NAIROBI (Xinhua) --
Kenya’s horticulture sector planned to
participate in the upcoming China International Import Expo (CIIE)
to boost its revenue, the industry association said on Thursday.
CEO of Fresh Produce Consortium of Kenya (FPCK), told Xinhua in
Nairobi that the event will provide an opportunity for Kenyan
exporters to meet potential Chinese buyers for horticultural
“We want to use our
participation at the China International Import Expo to make a
major entry in the lucrative Chinese market,” Ojepat said.
He said the FPCK
will be part of the Kenyan delegation at the expo.
He said currently
the majority of fresh produce exports are sold in the European
Union, United States and Middle East markets.
He added that about
one percent of horticulture exports is sold to China and mostly
through re-exports from other countries, stressing the sector
will use the CIIE to boost direct sales into the vast Chinese
He observed that
currently Kenya Airways and China Southern Airlines operate
direct flights between Nairobi and Guangzhou.
“We want to leverage
on this connectivity to boost sales of perishable goods into the
Chinese market,” the CEO said.
According to the
FPCK, Kenya has a huge potential to increase exports given that
95 percent of fresh produce is consumed locally.
He said that in
2017, the east African nation exported some 159,000 tonnes of
The CEO added that
the most common horticulture exports include cut-flowers,
broccoli, spices and sugar snaps.
Kenyan farmers emboldened to
plant maize after curbing fall armyworm
NAIROBI (Xinhua) --
Farmers in different parts of Kenya are readying
for the second maize planting season, which begins this month as
the short rains period starts.
The farmers are
currently preparing their land and buying inputs that include
fertilizer to grow more maize, emboldened after the defeat of
the pest in the long rain season crop, which they planted in
March and harvested in August.
“I planted maize and
beans and harvested late in August. The crop performed well
despite initial attack by the fall armyworm. This has encouraged
me to plant once again this season,” Vincent Namwale, a farmer
in Kitale said on phone on Thursday.
As others in the
region, Namwale’s maize on five acres was infested by the pest
as soon as it was about four-leafed.
unsuccessfully using pesticides alone to fight the pest, the
farmer turned to unconventional ways of curbing the pest, which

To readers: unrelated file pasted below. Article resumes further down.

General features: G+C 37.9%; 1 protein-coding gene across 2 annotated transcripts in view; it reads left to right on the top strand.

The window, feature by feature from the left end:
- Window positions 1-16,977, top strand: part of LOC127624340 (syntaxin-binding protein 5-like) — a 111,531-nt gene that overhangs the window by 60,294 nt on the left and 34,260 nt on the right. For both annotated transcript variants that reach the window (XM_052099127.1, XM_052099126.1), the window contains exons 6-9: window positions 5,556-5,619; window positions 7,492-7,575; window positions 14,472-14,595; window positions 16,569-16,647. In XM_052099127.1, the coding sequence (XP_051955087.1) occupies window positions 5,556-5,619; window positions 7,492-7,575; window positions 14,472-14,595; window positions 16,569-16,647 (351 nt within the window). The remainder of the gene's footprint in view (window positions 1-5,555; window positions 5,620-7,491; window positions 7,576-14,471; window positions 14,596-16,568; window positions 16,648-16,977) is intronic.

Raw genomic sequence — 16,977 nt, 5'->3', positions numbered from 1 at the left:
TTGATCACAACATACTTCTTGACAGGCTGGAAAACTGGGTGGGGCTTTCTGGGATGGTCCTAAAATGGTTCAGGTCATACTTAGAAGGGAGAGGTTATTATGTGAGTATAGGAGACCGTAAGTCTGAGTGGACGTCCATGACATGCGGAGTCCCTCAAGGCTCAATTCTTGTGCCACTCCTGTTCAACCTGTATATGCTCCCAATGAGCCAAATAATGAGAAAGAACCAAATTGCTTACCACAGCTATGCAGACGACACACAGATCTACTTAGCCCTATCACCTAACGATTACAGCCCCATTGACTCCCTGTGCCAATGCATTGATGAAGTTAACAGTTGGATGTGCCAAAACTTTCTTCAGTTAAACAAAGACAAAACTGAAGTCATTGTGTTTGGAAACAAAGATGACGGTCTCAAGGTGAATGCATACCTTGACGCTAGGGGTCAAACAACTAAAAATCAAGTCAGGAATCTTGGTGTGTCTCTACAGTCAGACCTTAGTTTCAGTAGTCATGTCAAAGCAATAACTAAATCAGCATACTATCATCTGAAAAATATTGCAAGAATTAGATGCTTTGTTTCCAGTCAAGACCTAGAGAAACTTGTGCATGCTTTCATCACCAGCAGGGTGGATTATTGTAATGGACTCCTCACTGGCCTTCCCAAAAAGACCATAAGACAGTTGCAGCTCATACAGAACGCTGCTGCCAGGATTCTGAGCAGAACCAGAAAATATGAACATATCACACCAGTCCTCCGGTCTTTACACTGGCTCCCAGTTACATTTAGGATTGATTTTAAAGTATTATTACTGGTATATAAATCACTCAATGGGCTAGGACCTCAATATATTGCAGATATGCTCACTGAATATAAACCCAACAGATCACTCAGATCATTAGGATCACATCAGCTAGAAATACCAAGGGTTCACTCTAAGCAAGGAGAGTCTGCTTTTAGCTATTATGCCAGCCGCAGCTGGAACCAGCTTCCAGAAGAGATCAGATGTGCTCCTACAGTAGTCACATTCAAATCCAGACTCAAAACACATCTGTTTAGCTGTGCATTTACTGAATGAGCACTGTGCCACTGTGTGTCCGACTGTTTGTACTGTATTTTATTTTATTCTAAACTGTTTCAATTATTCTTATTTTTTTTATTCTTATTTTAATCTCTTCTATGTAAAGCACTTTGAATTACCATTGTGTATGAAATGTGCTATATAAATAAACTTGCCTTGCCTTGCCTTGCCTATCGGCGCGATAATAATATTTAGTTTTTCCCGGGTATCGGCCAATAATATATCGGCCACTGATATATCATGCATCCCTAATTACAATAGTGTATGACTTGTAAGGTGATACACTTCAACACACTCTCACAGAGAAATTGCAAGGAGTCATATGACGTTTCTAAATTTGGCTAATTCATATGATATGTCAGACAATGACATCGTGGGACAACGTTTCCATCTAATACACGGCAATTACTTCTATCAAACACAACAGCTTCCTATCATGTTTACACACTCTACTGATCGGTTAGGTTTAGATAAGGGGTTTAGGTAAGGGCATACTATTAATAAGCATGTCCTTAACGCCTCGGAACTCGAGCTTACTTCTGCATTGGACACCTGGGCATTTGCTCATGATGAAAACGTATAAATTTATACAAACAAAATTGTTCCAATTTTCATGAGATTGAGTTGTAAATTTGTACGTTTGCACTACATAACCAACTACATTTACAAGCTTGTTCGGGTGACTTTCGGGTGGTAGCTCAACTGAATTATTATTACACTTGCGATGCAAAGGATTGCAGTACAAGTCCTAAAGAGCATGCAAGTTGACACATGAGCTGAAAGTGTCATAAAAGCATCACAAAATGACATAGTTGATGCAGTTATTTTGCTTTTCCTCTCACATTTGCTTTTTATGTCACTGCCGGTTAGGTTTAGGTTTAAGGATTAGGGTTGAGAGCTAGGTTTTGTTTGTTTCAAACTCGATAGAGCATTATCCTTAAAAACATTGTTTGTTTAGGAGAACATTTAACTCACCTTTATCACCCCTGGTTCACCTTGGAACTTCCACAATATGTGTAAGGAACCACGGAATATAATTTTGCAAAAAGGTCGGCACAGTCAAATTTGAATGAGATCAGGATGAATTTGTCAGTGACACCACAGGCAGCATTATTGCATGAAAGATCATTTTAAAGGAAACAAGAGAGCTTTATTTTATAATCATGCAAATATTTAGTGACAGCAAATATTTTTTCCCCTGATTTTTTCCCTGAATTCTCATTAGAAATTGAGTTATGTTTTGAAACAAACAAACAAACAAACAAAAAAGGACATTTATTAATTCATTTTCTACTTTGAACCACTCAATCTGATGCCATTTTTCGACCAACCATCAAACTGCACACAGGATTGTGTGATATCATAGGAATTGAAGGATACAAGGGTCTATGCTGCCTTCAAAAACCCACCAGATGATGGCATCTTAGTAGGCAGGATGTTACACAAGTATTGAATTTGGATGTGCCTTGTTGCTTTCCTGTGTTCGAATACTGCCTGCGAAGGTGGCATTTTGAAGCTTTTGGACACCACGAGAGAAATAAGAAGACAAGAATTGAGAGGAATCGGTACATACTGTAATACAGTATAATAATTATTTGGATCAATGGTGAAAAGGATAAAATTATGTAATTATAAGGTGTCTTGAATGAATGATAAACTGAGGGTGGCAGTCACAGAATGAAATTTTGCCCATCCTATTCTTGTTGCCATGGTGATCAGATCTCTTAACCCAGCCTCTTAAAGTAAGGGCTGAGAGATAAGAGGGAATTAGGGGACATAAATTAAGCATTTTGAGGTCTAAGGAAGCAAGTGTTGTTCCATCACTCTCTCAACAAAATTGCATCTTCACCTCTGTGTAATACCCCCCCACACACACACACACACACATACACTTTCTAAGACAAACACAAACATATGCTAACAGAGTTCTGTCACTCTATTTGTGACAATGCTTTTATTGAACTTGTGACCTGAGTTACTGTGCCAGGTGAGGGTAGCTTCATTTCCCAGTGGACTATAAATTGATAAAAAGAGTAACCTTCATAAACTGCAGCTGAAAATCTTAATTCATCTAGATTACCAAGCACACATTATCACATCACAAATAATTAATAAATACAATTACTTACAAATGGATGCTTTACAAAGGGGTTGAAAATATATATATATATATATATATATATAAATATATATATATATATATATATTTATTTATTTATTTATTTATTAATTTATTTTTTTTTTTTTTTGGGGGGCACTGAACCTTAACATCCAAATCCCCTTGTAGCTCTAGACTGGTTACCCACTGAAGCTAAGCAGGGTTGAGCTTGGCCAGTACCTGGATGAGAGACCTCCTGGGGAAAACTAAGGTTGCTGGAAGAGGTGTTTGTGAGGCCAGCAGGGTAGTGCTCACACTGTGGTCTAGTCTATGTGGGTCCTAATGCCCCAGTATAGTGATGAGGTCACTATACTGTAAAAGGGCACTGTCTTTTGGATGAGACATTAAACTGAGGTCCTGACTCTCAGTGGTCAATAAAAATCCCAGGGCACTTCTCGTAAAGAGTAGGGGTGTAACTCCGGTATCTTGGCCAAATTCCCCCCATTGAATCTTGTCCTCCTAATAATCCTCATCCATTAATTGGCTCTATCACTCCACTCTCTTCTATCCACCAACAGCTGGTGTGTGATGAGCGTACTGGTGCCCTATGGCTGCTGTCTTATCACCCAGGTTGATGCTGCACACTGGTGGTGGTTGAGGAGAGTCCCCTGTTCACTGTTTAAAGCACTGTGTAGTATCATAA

“Most of us in this
area mainly used washing detergents alongside pesticides to
fight the pest. I would apply pesticides and follow up with
detergents after two or three days. This helped me overcome the
pest,” he recounted.
The farmer harvested
some 50 bags (90kg per bag) of maize from his five acres, a feat
that he has not savored since the pest was first detected in
“In 2016 when the
pest was first detected, I only harvested 13 bags from my five
acres and did not bother to plant the second season. In 2017, I
harvested some 25 bags after using pesticides offered by the
county government,” said Namwale.
In addition to the
fall armyworm, farmers in the East African nation have also
battled the Maize Lethal Necrosis Disease, which wiped out
swathes of maize plantation across the East African nation.
The disease attacked
small farmers’ maize in 2014 and 2015 in the Rift Valley,
Western, Central, Eastern and Nyanza, threatening the country’s
food production and security.
The east African
nation’s ministry of agriculture blamed the disease on
widespread practice of using recycled or farm-saved maize seeds.
The disease was also
blamed on mixing several types of maize varieties on one farm
and failure by farmers to practice intercropping or crop
institutions later released varieties of certified maize seeds
that are resistant to the disease helping farmers curb them.
Having defeated the
diseases and pest, the worst, therefore, seems to be over for
the millions of Kenya’s maize farmers, who are now emboldened to
grow the staple.
“We know what to use
to defeat the fall armyworm and diseases like lethal necrosis.
Myself I believe the worst in maize farming is now behind us, so
I am confident to plant more maize this season though low prices
are still an issue,” said Meshack Korir, a farmer in Uasin Gishu.
Bernard Moina, an
agricultural extension officer, is optimistic that the worst on
the farm may be over for maize farmers for now, but cautioned
farmers to stick to certified seeds and observe crop rotation.